One of the most vexing problems for community colleges is the number of first-year students whose math scores don’t measure up.
About half of all students who graduate from Washington high schools and immediately enter community college require remedial math — usually called “developmental math” — before they can begin fulfilling their college-level math requirements.
This fall, though, 11 school districts are piloting a new math class for high-school seniors who have struggled with the subject. Under an agreement with the state’s public colleges, students who get at least a B in the class, called “Bridge to College Mathematics,” will be admitted into college-level math, said Bill Moore, who is overseeing the project for the State Board for Community and Technical Colleges.
The course is being developed in cooperation with the SBCTC, the state’s four-year public colleges and with high-school math teachers, Moore said. Several Seattle public high schools are part of the pilot.
The course will work in conjunction with the Common Core Smarter Balanced exams, which will be given starting in 2015 to 11th-grade students to assess their skills. Students who score a 3 or 4 in math on those exams will be considered college-ready for math, but those who score a 2 — just below college-ready — can take the bridge course their senior year, Moore said. If they get a B, they’ll be given the same college placement as if they scored a 3.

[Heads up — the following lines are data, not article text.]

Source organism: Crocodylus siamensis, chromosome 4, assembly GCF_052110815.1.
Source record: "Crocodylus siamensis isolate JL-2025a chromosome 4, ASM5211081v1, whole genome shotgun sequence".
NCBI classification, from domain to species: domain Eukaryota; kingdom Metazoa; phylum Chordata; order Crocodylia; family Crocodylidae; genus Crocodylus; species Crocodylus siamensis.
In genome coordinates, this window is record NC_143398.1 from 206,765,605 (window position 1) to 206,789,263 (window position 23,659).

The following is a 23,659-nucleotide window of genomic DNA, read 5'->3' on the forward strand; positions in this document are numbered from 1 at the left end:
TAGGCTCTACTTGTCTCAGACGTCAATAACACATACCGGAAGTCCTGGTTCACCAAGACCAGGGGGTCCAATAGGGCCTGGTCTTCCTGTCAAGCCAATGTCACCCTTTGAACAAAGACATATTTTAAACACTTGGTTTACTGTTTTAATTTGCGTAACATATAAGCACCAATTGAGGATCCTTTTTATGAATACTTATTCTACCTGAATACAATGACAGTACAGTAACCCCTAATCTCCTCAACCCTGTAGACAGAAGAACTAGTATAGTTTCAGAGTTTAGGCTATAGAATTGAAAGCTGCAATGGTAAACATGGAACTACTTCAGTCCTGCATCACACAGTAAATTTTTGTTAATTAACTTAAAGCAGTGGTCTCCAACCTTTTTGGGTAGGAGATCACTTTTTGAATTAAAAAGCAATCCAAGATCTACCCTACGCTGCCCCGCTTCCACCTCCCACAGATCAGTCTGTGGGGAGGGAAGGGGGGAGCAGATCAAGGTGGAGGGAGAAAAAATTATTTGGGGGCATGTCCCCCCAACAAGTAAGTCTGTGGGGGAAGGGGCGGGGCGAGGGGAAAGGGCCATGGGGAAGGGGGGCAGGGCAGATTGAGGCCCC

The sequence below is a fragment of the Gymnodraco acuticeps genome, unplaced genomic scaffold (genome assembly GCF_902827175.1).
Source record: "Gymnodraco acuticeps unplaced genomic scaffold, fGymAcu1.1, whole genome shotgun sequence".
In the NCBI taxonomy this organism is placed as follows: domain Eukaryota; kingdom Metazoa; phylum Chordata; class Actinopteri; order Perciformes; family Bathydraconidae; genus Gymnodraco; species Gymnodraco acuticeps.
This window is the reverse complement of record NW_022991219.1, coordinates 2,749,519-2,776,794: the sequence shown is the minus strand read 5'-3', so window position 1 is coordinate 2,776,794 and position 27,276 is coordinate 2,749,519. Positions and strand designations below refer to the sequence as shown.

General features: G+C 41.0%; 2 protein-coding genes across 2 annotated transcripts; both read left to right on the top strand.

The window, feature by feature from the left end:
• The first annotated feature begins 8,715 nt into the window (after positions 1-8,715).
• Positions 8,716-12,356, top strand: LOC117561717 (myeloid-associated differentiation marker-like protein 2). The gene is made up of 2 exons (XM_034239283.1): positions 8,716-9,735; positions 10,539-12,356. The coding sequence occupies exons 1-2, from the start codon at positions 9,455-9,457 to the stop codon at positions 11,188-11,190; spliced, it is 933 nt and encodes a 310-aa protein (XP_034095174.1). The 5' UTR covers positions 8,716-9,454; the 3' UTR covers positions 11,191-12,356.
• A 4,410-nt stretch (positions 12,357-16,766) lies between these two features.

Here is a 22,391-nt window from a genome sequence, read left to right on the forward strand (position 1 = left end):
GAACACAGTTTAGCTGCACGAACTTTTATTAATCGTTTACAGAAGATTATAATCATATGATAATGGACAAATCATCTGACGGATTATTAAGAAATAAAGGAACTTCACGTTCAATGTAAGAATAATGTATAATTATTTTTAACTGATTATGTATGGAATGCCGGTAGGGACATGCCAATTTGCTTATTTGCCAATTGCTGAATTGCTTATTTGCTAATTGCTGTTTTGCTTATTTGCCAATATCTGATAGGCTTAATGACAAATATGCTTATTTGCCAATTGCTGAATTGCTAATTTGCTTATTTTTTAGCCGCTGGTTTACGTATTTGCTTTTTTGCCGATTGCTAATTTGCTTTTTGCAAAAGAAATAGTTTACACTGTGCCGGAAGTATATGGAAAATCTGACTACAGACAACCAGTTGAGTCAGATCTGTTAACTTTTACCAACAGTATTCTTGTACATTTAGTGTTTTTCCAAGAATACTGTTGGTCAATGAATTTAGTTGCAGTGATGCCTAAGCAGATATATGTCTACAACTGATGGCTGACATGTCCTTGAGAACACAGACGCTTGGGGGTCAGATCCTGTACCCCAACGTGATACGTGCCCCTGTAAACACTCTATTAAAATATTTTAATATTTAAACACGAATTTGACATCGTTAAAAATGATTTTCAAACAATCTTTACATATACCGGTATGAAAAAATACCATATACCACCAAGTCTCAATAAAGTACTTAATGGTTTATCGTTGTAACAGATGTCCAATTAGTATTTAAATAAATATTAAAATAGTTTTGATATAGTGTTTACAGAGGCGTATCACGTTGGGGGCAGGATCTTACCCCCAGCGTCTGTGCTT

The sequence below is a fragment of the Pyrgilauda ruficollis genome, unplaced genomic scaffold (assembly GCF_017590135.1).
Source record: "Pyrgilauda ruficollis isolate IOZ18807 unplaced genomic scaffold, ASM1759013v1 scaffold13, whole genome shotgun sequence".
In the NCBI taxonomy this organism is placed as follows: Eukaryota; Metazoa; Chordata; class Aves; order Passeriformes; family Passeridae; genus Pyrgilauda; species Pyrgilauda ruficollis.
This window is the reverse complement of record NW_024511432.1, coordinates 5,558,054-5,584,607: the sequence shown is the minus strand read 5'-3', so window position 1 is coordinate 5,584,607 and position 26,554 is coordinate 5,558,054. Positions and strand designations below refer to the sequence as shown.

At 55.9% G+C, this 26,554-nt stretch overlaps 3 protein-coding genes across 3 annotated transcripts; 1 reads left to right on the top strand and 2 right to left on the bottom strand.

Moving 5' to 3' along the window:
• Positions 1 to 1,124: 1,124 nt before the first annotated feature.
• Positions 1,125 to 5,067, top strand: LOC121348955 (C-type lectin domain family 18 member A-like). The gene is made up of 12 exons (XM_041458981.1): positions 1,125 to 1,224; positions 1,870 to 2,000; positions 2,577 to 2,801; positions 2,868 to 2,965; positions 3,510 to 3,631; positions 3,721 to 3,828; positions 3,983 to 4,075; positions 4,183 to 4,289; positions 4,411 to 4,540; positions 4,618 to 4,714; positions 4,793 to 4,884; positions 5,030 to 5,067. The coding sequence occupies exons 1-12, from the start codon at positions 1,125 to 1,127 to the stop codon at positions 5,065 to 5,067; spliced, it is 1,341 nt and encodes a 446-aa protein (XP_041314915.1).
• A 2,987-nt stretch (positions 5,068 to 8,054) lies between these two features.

Another part of the deal: Graduating seniors who get a B in the course must sign up for math as soon as they enter college, Moore said. That will prevent students from putting off math courses, because “the longer they delay, the more problems they have” with passing math, he said.
Moore characterized “Bridge to College Mathematics” as a mixture of algebra 1 and 2, with a focus on teaching students to reason mathematically, to know how to approach solving problems and to be precise with their work. The course will also cover some probability and statistics topics.
Both the Smarter Balanced exams and the bridge course for those that don’t do well on it will help community colleges map a path around the most common method of assessing math skills today: the standardized placement test administered to incoming students, Moore said. Not only do many students do poorly on those tests, but they also are a poor predictor of a student’s actual math skills. And students who are placed in developmental math are more likely to drop out of community college without finishing a degree or credential.
A similar bridge course for students who don’t score well on the English portion of the Smarter Balanced exam is also being developed, Moore said.
The pilot project is being funded by three foundations, Lumina, Hewlitt and Gates. (The Seattle Times Education Lab is funded in part by the Gates Foundation.)